Wellington woman burned during beauty treatment

The woman was left humiliated after receiving burns completely covering her chest.
The woman was left humiliated after receiving burns completely covering her chest. Photo credit: RNZ

Story by Danielle Clent of RNZ

A mother of three says she was left humiliated and unable to hold her baby after a simple beauty treatment left "checkerboard" burn marks to her chest.

The Wellington woman, who RNZ has agreed not to name, said she wanted some minor sun damage removed from her face and chest.

It was meant to be a little treat, but instead, the 35-year-old was left with first- and second-degree burns, according to a doctor who saw the woman following the treatment.

The clinic told RNZ it accepted an error made during the treatment resulted in the burns but said all health and safety protocols were followed.

"It's scary in this industry, which is so prevalent in today's society, I mean I don't know a woman who's not going to see a beauty therapist," the woman said.

"Myself, I have come to the game very late in life and been literally burned. You're playing Russian Roulette with your skin."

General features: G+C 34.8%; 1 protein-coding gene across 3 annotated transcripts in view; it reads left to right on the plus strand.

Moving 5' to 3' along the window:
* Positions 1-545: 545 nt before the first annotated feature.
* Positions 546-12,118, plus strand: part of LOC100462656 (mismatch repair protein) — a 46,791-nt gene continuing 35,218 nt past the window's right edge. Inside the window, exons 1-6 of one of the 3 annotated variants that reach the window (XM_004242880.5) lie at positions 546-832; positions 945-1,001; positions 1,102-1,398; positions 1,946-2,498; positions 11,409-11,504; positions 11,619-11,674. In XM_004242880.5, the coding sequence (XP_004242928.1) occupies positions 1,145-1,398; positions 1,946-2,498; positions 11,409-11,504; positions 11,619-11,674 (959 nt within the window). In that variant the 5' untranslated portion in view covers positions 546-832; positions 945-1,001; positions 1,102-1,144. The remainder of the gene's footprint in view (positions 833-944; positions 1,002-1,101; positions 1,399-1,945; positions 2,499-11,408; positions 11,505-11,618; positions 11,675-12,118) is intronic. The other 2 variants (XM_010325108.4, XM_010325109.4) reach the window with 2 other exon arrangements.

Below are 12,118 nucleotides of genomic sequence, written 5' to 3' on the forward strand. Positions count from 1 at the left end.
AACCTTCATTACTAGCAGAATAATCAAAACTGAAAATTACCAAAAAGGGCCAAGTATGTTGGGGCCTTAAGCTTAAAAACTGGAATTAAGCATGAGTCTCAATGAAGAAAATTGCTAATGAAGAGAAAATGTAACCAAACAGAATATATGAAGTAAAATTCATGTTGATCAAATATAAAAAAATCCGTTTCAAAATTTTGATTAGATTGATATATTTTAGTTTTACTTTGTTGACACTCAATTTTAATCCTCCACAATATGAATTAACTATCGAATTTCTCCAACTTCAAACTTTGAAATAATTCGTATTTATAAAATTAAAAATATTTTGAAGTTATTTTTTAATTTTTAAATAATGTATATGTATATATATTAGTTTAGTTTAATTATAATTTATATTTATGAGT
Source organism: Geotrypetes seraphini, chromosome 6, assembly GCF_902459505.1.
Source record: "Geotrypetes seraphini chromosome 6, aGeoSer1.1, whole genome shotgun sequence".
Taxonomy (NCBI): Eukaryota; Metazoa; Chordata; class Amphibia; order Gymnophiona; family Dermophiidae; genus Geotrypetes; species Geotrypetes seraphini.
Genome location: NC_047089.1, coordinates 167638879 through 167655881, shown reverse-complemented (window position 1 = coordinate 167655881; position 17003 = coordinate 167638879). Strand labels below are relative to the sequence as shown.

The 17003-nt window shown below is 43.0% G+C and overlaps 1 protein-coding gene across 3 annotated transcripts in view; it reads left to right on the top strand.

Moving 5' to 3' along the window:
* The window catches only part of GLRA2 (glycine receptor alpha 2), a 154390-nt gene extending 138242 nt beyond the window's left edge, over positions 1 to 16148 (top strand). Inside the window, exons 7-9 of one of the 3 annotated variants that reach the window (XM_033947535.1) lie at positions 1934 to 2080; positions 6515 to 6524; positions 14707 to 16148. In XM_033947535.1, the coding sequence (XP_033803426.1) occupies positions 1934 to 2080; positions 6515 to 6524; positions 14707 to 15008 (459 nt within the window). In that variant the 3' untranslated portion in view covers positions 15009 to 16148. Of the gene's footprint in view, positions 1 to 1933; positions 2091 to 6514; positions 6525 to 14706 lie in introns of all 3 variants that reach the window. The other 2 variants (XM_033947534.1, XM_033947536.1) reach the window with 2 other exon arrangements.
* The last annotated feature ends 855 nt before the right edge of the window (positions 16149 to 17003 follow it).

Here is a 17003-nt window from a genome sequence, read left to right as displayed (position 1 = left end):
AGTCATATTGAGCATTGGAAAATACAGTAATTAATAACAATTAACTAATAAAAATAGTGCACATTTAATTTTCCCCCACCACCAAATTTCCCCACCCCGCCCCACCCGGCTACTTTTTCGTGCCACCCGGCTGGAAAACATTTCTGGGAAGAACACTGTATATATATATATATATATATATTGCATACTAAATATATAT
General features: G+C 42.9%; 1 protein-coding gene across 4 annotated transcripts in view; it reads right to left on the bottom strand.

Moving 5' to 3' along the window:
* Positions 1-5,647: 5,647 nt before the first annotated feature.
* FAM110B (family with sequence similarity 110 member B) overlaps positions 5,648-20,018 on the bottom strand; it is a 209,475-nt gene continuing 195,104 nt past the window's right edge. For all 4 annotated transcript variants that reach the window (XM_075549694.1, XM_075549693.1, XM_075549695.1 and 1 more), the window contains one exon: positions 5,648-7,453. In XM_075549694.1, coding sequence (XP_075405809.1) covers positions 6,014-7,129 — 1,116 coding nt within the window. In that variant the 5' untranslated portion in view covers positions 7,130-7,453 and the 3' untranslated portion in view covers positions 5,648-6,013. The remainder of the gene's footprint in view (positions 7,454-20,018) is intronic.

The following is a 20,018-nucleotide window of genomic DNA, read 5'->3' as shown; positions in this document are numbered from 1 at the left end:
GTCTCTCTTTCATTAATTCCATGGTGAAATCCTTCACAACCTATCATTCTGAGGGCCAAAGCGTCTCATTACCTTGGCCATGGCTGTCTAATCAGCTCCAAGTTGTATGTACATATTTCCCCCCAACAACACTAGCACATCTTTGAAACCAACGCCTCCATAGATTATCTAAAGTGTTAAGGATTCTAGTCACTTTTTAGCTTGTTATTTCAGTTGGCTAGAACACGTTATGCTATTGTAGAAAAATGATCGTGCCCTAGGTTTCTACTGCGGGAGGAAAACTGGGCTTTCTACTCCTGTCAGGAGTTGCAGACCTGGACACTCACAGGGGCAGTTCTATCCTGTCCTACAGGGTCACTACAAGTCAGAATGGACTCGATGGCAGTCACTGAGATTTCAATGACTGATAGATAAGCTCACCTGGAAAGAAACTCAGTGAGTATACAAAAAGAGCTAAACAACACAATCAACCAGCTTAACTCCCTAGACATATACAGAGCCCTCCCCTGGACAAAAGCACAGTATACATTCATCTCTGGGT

The woman approached House of Beauty Medi Spa near Paremata in October after a recommendation from a friend.

Before meeting her in person, the clinic booked her in for several courses of intense pulsed light (IPL) on her face. The woman told RNZ she experienced no adverse reaction as a result of those treatments.

The woman had two treatments on her face before her first appointment for her chest on 8 February.

Experts say the burns are some of the worst they have ever seen.
Experts say the burns are some of the worst they have ever seen. Photo credit: RNZ

She claimed the beauty therapist was running late, asked her to sign a consent form with no consultation about working on her chest, failed to do a patch test or clean her skin and did not wear safety glasses.

The beauty therapist also used the machine on a higher setting with no explanation and targeted moles on her chest, the woman said.

Experts spoken to for this story said targeting the woman's moles created an increased risk of skin cancer.

House of Beauty Medi Spa owner Julie Houghton confirmed the machine was used by the therapist on the wrong setting.

"Unfortunately, during the treatment, the machine setting was incorrect, likely causing the burns she regrettably experienced. At this stage, our technician was unaware that there was a setting issue."

Houghton claimed the therapist had followed their standard practices, including a consult prior to starting the treatment and explaining the risks to the client. Houghton also said a patch test on the woman's skin was not necessary given she had received earlier treatments on her face.